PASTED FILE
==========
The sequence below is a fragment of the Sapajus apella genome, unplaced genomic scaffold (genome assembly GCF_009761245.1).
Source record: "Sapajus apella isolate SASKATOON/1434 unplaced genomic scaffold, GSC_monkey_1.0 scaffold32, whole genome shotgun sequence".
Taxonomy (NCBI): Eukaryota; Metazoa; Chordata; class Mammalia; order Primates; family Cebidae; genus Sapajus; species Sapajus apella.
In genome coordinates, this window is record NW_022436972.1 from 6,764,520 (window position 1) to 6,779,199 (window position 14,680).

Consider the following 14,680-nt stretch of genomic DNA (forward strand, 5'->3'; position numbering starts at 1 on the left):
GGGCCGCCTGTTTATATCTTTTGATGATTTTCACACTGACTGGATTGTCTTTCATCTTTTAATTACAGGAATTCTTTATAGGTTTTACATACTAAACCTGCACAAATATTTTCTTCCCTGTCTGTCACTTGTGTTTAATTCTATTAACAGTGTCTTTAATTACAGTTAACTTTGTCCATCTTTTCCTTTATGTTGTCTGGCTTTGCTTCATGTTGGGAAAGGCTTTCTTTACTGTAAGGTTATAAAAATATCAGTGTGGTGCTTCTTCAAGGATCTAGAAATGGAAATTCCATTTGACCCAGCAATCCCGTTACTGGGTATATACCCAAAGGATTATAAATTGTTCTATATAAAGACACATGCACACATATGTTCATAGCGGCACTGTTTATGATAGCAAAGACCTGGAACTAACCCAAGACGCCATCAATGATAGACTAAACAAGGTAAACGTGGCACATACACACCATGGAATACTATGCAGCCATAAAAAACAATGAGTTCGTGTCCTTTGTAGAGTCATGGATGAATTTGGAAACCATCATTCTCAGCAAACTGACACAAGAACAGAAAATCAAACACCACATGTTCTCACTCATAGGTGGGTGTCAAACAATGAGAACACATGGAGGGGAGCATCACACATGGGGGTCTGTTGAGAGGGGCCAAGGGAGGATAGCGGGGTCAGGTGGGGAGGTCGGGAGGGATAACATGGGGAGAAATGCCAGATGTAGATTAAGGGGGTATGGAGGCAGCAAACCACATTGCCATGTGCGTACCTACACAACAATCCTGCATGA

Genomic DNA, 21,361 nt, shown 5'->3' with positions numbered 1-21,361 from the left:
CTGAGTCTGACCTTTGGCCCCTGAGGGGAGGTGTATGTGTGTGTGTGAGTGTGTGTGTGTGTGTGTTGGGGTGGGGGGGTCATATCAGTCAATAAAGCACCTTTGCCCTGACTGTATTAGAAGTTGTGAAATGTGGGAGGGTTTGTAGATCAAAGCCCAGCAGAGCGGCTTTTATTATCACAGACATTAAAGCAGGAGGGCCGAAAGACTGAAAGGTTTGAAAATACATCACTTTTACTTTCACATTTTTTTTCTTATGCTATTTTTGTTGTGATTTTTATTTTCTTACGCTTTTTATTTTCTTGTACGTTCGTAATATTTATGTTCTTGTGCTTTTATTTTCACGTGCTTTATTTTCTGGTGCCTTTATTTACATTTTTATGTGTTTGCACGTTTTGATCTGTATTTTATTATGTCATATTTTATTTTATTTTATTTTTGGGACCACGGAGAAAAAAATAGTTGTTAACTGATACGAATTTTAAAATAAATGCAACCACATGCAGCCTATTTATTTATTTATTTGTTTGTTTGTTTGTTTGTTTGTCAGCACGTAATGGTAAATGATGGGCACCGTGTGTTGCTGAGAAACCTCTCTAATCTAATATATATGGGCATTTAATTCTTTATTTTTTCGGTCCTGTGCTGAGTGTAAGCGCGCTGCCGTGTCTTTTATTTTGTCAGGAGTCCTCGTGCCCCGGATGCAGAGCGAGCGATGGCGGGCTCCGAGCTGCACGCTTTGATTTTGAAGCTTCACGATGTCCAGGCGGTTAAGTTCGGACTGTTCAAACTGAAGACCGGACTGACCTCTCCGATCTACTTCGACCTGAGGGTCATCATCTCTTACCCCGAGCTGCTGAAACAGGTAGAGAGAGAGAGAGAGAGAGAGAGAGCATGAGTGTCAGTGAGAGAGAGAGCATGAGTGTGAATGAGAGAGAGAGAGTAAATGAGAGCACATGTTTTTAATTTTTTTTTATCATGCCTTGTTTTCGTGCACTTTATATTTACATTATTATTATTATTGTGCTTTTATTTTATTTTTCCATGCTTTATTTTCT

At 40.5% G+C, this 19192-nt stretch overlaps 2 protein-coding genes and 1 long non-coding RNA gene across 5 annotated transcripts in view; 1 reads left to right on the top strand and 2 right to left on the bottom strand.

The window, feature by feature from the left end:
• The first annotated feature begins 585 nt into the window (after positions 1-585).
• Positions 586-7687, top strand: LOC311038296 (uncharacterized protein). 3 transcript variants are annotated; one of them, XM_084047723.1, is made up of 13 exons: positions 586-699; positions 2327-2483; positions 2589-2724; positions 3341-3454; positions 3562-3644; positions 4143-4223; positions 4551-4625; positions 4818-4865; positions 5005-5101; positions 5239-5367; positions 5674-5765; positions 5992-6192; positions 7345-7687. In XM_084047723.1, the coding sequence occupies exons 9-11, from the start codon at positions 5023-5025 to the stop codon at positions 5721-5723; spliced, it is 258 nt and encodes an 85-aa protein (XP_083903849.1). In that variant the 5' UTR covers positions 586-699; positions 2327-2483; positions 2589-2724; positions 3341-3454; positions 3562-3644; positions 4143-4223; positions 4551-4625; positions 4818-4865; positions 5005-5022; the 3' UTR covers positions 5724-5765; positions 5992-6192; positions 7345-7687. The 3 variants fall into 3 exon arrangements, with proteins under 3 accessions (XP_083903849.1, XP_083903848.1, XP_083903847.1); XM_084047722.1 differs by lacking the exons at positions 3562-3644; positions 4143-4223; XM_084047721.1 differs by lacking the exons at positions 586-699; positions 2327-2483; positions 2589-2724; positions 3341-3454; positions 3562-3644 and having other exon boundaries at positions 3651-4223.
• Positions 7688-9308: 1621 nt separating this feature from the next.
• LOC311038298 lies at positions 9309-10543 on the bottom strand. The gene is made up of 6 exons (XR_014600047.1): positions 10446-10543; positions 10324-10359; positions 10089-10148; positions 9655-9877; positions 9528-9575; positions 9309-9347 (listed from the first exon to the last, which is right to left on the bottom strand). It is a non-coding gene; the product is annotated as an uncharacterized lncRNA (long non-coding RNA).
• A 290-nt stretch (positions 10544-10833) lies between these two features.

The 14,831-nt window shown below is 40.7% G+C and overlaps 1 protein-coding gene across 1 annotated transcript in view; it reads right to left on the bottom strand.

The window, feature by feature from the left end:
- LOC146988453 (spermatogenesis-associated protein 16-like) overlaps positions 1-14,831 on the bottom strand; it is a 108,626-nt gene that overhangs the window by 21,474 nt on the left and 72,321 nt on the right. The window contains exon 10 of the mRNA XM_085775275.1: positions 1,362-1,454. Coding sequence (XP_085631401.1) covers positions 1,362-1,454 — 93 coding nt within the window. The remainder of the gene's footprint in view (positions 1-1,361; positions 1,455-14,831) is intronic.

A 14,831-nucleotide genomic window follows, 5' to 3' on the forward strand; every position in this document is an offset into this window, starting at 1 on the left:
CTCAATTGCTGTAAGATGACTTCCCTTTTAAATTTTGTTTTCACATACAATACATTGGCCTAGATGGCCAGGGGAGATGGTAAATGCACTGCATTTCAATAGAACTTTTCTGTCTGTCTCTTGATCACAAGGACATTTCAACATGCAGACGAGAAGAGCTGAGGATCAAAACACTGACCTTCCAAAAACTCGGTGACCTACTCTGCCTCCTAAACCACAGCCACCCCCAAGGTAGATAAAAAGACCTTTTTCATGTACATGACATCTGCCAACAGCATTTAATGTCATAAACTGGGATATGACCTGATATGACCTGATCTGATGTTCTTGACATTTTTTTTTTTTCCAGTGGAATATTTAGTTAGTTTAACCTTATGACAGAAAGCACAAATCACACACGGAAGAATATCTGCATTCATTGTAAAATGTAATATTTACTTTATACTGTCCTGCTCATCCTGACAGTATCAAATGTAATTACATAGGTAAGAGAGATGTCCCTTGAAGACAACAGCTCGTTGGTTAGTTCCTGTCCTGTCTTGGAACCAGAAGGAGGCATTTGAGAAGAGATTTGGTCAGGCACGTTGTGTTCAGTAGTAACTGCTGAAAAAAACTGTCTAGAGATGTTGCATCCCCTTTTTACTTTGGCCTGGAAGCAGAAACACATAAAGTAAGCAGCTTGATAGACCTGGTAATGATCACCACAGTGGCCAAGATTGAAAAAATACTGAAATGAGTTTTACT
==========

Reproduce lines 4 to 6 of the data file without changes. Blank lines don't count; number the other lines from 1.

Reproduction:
In genome coordinates, this window is record NW_022436972.1 from 6,764,520 (window position 1) to 6,779,199 (window position 14,680).

Consider the following 14,680-nt stretch of genomic DNA (forward strand, 5'->3'; position numbering starts at 1 on the left):
GGGCCGCCTGTTTATATCTTTTGATGATTTTCACACTGACTGGATTGTCTTTCATCTTTTAATTACAGGAATTCTTTATAGGTTTTACATACTAAACCTGCACAAATATTTTCTTCCCTGTCTGTCACTTGTGTTTAATTCTATTAACAGTGTCTTTAATTACAGTTAACTTTGTCCATCTTTTCCTTTATGTTGTCTGGCTTTGCTTCATGTTGGGAAAGGCTTTCTTTACTGTAAGGTTATAAAAATATCAGTGTGGTGCTTCTTCAAGGATCTAGAAATGGAAATTCCATTTGACCCAGCAATCCCGTTACTGGGTATATACCCAAAGGATTATAAATTGTTCTATATAAAGACACATGCACACATATGTTCATAGCGGCACTGTTTATGATAGCAAAGACCTGGAACTAACCCAAGACGCCATCAATGATAGACTAAACAAGGTAAACGTGGCACATACACACCATGGAATACTATGCAGCCATAAAAAACAATGAGTTCGTGTCCTTTGTAGAGTCATGGATGAATTTGGAAACCATCATTCTCAGCAAACTGACACAAGAACAGAAAATCAAACACCACATGTTCTCACTCATAGGTGGGTGTCAAACAATGAGAACACATGGAGGGGAGCATCACACATGGGGGTCTGTTGAGAGGGGCCAAGGGAGGATAGCGGGGTCAGGTGGGGAGGTCGGGAGGGATAACATGGGGAGAAATGCCAGATGTAGATTAAGGGGGTATGGAGGCAGCAAACCACATTGCCATGTGCGTACCTACACAACAATCCTGCATGA